Over the past decade or so the bodies that run Australia’s most popular sports have proudly presented themselves as world leaders — not just in making their games happen in a big way but also in social responsibility.
Whether it be in helping to raise funds for breast cancer, in reducing racism and promoting aboriginal welfare or, more recently, in trying to make football more gay-friendly, the AFL, in particular, has put itself out there as the organisation that cares and wants to show others the way.
The others have followed suit in many areas, determined not to be seen to fall behind in the ever-present race for brand enhancement. So you would think it would be a natural fit for these sports to be leading the world on measures to eliminate the cause of the greatest number of preventable deaths in our community.
But rather than doing all it can to stop the insidious spread of the booze culture in society, they are doing the opposite, by allowing their games to be a major promotional vehicle for alcohol, and, worse, helping to spread the message to children.
If it’s not footy then it’s cricket, as we will be reminded during the upcoming Ashes series in England. Two decades ago cricket administrators had to be dragged kicking and screaming away from tobacco advertising – by legislation.
They have the same blind adherence to alcohol dollars today. Every time a batsman stands at the crease during this year’s Tests, it will be as plain as the eye-catching logo on his shirt he is not there only to make runs. His job is to sell beer. Sadly, the same can be said for the commentators, who during the recent Australian summer took on the dual role of describing the play while reminding us that this or that beer was a particularly good thirst quencher.
These days advertising for booze floods the television coverage of the major codes of footy as well as international cricket, without so much as a faint red flush on the faces of the senior executives who love to tell us how important it is to them that their sports contribute positively to society.
However, despite their unashamed hypocrisy and wilful blindness, they cannot avoid the harsh reality of the damage done to society by this product they endorse so fulsomely. According to various reputable surveys over the past decade, alcohol costs the Australian community between $15-$20 billion per year in death, disease, accidents and violence.
No other ingested substance causes more preventable deaths, leads to more domestic violence, creates more violent attacks in public and is more at odds with the health and fitness message we are meant to take from sport.
Forget performance-enhancing drugs, alcohol is the sinister force in our sporting codes these days, and the active promotion of it in our biggest sports – to the eternal shame of these administrators — is going to help produce another generation racked with all the obvious social problems alcohol creates.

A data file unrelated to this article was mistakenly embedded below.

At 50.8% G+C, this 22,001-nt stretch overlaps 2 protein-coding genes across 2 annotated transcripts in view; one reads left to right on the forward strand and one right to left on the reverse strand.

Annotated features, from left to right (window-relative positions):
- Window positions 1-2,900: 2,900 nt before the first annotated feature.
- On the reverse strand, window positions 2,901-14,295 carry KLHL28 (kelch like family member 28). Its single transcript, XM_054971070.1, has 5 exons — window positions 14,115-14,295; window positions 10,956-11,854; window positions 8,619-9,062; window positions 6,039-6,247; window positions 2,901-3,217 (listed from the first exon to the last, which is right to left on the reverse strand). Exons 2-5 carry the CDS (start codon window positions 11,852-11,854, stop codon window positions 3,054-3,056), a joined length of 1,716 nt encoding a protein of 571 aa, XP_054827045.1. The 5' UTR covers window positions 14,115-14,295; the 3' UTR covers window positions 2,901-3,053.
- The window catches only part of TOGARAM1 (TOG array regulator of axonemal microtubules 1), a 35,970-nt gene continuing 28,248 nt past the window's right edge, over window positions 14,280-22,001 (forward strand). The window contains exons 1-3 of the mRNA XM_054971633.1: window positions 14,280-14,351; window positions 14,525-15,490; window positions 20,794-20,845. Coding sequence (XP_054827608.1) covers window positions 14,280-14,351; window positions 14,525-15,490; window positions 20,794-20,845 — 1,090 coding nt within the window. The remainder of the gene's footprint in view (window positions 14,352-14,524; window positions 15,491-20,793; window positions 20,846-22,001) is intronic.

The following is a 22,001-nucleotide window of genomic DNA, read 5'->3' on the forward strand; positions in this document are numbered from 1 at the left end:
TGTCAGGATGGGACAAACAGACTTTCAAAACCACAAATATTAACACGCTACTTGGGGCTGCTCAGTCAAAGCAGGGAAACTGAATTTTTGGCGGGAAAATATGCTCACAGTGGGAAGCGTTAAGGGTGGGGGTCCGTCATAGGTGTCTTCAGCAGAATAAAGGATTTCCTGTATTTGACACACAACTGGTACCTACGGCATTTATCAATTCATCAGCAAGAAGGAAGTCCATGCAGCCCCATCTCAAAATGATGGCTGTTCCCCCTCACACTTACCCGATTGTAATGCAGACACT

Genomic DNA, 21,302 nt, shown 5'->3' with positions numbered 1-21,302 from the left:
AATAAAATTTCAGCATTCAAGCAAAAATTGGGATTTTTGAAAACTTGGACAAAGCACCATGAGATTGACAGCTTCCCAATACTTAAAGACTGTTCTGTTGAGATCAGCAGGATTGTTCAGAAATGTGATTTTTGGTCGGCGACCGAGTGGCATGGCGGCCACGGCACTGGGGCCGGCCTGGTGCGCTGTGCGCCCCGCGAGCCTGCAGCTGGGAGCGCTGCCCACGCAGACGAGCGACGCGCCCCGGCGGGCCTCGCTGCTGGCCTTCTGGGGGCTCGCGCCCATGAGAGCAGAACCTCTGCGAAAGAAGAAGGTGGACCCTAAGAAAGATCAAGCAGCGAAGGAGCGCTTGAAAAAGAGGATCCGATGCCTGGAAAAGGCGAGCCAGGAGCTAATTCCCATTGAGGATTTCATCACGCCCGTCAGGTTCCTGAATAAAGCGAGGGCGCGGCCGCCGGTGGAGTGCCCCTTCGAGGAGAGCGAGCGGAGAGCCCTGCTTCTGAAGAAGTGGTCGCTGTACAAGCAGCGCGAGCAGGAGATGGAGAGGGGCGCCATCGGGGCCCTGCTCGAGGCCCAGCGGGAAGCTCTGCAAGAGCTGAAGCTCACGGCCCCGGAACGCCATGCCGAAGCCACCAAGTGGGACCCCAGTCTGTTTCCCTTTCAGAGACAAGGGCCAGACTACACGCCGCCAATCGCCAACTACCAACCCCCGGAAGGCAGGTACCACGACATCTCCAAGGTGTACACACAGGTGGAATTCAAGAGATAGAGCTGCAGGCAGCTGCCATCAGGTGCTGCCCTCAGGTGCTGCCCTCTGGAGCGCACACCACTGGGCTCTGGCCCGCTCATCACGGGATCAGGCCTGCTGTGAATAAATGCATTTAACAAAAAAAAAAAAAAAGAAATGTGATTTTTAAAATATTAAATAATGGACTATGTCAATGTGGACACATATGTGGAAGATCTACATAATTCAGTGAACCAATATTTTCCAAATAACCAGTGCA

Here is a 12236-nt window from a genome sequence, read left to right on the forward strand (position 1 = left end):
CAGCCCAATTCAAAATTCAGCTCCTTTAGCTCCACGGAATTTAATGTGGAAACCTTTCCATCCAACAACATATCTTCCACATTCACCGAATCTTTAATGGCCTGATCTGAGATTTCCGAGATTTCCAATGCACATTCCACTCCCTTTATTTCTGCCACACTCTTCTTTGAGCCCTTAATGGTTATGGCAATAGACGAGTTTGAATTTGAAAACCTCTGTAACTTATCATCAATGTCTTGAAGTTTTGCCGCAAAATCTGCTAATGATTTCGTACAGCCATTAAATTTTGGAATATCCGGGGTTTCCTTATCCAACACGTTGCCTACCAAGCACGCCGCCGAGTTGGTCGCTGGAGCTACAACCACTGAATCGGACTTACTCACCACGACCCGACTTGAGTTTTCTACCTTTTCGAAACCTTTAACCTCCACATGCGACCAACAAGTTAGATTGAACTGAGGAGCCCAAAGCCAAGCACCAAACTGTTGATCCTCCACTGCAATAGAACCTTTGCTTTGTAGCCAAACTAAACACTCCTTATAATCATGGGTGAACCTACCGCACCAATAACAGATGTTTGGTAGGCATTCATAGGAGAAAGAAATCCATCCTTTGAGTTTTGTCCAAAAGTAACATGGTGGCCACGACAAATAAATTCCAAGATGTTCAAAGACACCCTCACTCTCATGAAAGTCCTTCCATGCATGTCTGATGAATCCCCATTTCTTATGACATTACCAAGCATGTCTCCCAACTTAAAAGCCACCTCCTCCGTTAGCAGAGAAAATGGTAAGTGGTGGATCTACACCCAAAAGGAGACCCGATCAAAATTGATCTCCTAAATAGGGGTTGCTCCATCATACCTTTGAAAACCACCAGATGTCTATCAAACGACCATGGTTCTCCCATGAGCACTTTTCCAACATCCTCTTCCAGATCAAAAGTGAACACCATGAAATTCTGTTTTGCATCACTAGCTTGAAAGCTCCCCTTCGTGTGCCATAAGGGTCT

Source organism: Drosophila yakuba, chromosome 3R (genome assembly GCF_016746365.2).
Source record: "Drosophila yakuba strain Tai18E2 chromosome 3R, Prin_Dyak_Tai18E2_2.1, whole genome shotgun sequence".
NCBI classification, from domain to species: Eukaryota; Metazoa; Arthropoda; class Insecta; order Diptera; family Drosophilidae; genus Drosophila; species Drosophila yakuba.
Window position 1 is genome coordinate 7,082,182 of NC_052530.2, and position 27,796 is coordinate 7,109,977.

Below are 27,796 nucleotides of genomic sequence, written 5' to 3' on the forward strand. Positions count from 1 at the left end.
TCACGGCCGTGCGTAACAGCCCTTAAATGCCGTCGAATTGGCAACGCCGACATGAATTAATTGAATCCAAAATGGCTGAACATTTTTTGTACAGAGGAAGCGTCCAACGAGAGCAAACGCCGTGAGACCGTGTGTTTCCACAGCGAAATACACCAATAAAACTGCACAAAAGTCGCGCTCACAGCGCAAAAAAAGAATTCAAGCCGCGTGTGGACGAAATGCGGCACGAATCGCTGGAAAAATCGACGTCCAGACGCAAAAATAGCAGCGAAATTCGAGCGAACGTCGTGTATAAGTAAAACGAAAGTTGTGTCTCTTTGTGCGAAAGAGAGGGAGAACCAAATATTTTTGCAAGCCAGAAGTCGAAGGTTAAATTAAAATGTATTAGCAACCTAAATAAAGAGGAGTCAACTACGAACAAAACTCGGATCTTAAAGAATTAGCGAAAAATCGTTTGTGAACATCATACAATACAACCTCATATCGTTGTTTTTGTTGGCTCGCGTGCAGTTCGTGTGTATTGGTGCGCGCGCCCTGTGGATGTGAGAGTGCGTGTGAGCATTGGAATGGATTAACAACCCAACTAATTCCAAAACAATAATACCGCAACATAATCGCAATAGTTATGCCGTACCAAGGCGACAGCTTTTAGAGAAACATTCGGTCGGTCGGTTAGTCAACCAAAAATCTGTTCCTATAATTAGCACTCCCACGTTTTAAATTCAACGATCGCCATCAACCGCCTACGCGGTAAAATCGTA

The alcohol companies are many things, but they ain’t silly. When they see an opportunity they are like a ferret down a rabbit burrow.
Alcohol advertising is banned on television before 8.30 pm for the very good reason that children should not be exposed to it. But, inexplicably, sport is exempt from this law, so the alcohol companies use this loophole to penetrate the minds of children. The message they bring is that alcohol is a great part of our culture and you, too, one day, can partake of it.
They load up on advertising their products in sport, through the use of players as running, jumping and walking billboards, pop-up on-screen ads during play, stadium hoardings and convenient shots of players celebrating in victory, or commiserating in defeat, with a drink or two.
We saw this recently when State-of-Origin players in the opening game of 2013 had stubbies of beer thrust into their hands by team officials while the cameras were on them after the game. Alcohol might be considered a ‘no-no’ in an athlete’s post-match recovery period these days but on such a high-rating TV event the sponsor’s demands trump all else.
Researchers at the Cancer Council of Victoria and the University of Wollongong recently revealed that 20 per cent of AFL and NRL grand final TV broadcasts last year featured alcohol promotions in some shape or form.
The companies, of course, deny they are targeting children in order to guarantee their market share in 10 years time. And they plead that figures show their marketing and advertising doesn’t have the impact claimed.
If this is the case, the CEOs and all board members of all these companies should be sacked immediately for knowingly wasting money on ineffectual advertising. The world knows, as they do, that sports advertising is a critical factor in not just boosting sales today but also building their future markets among impressionable pre-teens and adolescents.
Last year the Federal Government gave major sports the chance to wean themselves off alcohol sponsorship in the same way they did with tobacco three decades ago. They offered an initial pot of $25 million, which sports could access to help them cure their addiction to the booze.
Sadly, the administrators of four of the nation’s major sports – the AFL, NRL, Australian Rugby Union and Cricket Australia refused to entertain the idea of a buy-out. Worse, the leader of the pack, the AFL, signed a 10-year contract with a brewery.
So much for social responsibility.
Photograph by Gin Soak